Spontaneous Admission

Just noticed this embarassing blurt in a NY Times story this week about the reissue of a 10-year-old Anna Nicole Smith biography, “Great Big Beautiful Doll.”   You think maybe the publisher feels a little bit guilty making money off a corpse? 

The book, which is priced at $16.95, was originally published in hardcover in 1996, but Barricade, almost eerily prescient, had completed an updated version weeks ago that was scheduled to be issued in trade paperback this spring.

Last fall, Carole Stuart, the publisher of Barricade Books, had observed Ms. Smith’s recent troubles, notably, the death of her 20-year-old son and the paternity dispute over her newborn daughter. (Ms. Stuart’s late husband, the publisher Lyle Stuart, was famous for courting controversy with books like “The Anarchist Cookbook,” “The Turner Diaries” and the literary hoax “Naked Came the Stranger.”)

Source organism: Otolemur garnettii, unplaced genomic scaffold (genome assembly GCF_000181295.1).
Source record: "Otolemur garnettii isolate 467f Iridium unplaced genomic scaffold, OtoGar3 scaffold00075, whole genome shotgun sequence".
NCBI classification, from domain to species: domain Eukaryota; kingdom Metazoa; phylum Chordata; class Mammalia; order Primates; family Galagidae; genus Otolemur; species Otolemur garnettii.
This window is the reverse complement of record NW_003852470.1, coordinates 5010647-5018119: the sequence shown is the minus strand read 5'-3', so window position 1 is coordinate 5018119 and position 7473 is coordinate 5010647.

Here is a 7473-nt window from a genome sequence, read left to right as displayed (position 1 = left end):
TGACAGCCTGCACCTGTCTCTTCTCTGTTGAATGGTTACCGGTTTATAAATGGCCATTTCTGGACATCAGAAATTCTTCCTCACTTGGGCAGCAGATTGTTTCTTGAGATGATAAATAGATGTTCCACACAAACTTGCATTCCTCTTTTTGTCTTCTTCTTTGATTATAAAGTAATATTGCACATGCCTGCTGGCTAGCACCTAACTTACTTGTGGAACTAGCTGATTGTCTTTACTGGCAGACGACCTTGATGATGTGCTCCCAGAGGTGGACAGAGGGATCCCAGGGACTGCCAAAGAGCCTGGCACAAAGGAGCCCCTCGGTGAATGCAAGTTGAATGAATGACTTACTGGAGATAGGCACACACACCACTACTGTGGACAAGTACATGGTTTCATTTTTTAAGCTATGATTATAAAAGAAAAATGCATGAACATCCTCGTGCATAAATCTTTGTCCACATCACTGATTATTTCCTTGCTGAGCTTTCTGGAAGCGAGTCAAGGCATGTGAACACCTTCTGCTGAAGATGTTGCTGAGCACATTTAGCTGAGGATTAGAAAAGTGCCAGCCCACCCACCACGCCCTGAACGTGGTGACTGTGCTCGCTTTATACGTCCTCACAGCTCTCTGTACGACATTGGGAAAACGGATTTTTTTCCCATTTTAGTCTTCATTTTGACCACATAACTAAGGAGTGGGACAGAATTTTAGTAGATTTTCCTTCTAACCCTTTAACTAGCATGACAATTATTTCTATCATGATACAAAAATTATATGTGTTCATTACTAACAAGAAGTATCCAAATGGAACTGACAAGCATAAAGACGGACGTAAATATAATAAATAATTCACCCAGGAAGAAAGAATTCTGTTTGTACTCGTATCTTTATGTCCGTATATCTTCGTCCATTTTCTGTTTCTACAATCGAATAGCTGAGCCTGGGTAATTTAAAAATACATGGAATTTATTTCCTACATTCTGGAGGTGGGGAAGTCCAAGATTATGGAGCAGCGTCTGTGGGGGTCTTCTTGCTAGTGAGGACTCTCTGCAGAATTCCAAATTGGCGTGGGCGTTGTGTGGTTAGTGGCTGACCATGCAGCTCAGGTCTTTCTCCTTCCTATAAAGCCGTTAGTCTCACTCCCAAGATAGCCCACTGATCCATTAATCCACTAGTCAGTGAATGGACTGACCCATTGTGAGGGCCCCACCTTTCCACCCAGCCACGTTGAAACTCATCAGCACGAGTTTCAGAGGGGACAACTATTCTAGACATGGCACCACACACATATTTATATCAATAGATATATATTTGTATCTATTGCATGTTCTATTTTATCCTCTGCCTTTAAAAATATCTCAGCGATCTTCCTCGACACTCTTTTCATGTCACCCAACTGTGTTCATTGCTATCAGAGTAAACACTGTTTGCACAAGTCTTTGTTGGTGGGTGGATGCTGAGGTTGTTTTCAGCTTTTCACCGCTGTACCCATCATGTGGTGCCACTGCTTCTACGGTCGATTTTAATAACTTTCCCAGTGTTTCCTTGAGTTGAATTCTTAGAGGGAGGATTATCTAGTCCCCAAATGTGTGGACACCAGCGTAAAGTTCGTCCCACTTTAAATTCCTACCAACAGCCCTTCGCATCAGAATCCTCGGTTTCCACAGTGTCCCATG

“I just thought, so much has happened in the 10 years since the first book came out that it would make a good trade paperback,” Ms. Stuart said. “Then of course last week she dies. And so we suddenly got really, really attractive to the distributors and to the book buyers.”

She added hastily: “We didn’t kill her or anything.”

But she admitted that Barricade Books is relishing its apparent monopoly on books about Ms. Smith.

Yeah, I’ll bet.  The detectives on Law and Order might even call that a motive.


4 thoughts on “Spontaneous Admission

  1. Not to excuse the publisher, but there is a big line forming pointing in the same direction as the “great moral compass” in the sordid mess that Anna Nicole’s death has become. Seems to me that the only thing that matters in the whole affair is the well-being of the newly born child. Couldn’t tell that from the behavior of most of the principals in Anna’s death drama. All of them pointing in the direction of “great moral compass”, looking to make some money.

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